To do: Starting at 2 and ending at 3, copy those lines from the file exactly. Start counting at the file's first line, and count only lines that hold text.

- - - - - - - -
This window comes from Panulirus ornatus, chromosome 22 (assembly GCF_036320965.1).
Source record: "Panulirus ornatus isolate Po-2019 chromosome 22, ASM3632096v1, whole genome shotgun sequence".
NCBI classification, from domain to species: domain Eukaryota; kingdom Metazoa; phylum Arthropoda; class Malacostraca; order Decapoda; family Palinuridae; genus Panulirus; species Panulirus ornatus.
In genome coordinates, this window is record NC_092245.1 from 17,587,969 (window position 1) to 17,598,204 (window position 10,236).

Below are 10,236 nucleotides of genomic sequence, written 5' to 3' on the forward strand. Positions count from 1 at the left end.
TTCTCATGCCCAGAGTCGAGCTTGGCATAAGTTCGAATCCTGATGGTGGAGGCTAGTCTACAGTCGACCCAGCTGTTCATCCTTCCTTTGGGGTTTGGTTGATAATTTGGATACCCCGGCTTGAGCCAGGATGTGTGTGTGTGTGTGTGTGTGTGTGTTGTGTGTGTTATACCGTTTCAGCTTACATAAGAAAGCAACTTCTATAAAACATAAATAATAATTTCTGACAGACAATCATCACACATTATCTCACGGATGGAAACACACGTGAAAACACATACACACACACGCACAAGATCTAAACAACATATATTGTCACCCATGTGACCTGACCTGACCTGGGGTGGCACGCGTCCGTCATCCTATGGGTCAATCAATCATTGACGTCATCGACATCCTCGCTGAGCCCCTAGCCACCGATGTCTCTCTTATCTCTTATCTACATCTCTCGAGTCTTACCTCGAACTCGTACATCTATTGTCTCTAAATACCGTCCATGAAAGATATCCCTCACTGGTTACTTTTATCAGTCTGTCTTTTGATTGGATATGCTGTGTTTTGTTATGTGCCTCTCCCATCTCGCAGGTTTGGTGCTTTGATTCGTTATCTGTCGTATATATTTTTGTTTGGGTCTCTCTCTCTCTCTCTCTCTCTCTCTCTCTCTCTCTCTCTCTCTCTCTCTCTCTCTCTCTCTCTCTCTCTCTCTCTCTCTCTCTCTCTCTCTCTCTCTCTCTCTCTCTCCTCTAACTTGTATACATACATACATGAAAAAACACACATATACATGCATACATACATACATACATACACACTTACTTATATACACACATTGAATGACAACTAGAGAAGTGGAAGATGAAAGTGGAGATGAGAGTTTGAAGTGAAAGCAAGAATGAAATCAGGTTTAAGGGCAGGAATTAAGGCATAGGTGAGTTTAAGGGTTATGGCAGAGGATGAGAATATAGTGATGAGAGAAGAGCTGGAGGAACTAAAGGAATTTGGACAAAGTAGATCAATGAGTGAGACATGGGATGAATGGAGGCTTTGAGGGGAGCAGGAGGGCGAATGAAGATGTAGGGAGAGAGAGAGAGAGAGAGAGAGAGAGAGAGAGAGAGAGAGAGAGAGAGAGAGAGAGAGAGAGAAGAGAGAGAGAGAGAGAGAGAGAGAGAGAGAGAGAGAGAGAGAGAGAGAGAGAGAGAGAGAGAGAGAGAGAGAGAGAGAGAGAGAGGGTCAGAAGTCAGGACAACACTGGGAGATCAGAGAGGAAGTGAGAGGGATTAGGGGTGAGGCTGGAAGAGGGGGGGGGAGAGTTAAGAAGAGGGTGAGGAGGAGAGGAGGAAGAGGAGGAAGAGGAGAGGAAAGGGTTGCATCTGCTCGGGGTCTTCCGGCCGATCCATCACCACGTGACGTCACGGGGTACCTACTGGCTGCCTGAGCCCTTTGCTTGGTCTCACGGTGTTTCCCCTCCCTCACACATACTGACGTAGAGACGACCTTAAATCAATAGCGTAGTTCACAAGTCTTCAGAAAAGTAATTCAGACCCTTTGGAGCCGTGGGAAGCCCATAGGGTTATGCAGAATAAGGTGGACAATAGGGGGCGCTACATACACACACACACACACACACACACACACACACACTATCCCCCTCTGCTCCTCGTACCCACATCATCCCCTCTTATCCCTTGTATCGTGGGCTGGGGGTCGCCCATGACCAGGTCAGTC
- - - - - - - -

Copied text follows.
Source record: "Panulirus ornatus isolate Po-2019 chromosome 22, ASM3632096v1, whole genome shotgun sequence".
NCBI classification, from domain to species: domain Eukaryota; kingdom Metazoa; phylum Arthropoda; class Malacostraca; order Decapoda; family Palinuridae; genus Panulirus; species Panulirus ornatus.